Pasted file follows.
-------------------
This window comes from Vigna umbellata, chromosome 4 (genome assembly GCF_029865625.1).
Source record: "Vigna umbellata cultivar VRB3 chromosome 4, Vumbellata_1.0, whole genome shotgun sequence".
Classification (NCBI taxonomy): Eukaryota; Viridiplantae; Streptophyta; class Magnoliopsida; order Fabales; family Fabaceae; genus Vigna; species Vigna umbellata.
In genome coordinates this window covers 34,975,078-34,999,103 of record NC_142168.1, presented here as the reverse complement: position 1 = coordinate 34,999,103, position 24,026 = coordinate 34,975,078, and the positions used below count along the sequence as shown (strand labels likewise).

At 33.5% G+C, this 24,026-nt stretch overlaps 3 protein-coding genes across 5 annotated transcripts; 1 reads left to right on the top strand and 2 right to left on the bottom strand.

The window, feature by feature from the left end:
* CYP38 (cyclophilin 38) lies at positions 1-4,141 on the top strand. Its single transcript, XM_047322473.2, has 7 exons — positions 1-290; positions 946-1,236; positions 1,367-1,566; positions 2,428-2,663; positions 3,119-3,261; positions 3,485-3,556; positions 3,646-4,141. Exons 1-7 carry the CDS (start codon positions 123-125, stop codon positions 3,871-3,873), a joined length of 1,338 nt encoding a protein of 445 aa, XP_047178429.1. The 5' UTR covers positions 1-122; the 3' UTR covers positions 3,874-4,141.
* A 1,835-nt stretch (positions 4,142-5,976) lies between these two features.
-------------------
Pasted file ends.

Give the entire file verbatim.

This window comes from Vigna umbellata, chromosome 4 (genome assembly GCF_029865625.1).
Source record: "Vigna umbellata cultivar VRB3 chromosome 4, Vumbellata_1.0, whole genome shotgun sequence".
Classification (NCBI taxonomy): Eukaryota; Viridiplantae; Streptophyta; class Magnoliopsida; order Fabales; family Fabaceae; genus Vigna; species Vigna umbellata.
In genome coordinates this window covers 34,975,078-34,999,103 of record NC_142168.1, presented here as the reverse complement: position 1 = coordinate 34,999,103, position 24,026 = coordinate 34,975,078, and the positions used below count along the sequence as shown (strand labels likewise).

At 33.5% G+C, this 24,026-nt stretch overlaps 3 protein-coding genes across 5 annotated transcripts; 1 reads left to right on the top strand and 2 right to left on the bottom strand.

The window, feature by feature from the left end:
* CYP38 (cyclophilin 38) lies at positions 1-4,141 on the top strand. Its single transcript, XM_047322473.2, has 7 exons — positions 1-290; positions 946-1,236; positions 1,367-1,566; positions 2,428-2,663; positions 3,119-3,261; positions 3,485-3,556; positions 3,646-4,141. Exons 1-7 carry the CDS (start codon positions 123-125, stop codon positions 3,871-3,873), a joined length of 1,338 nt encoding a protein of 445 aa, XP_047178429.1. The 5' UTR covers positions 1-122; the 3' UTR covers positions 3,874-4,141.
* A 1,835-nt stretch (positions 4,142-5,976) lies between these two features.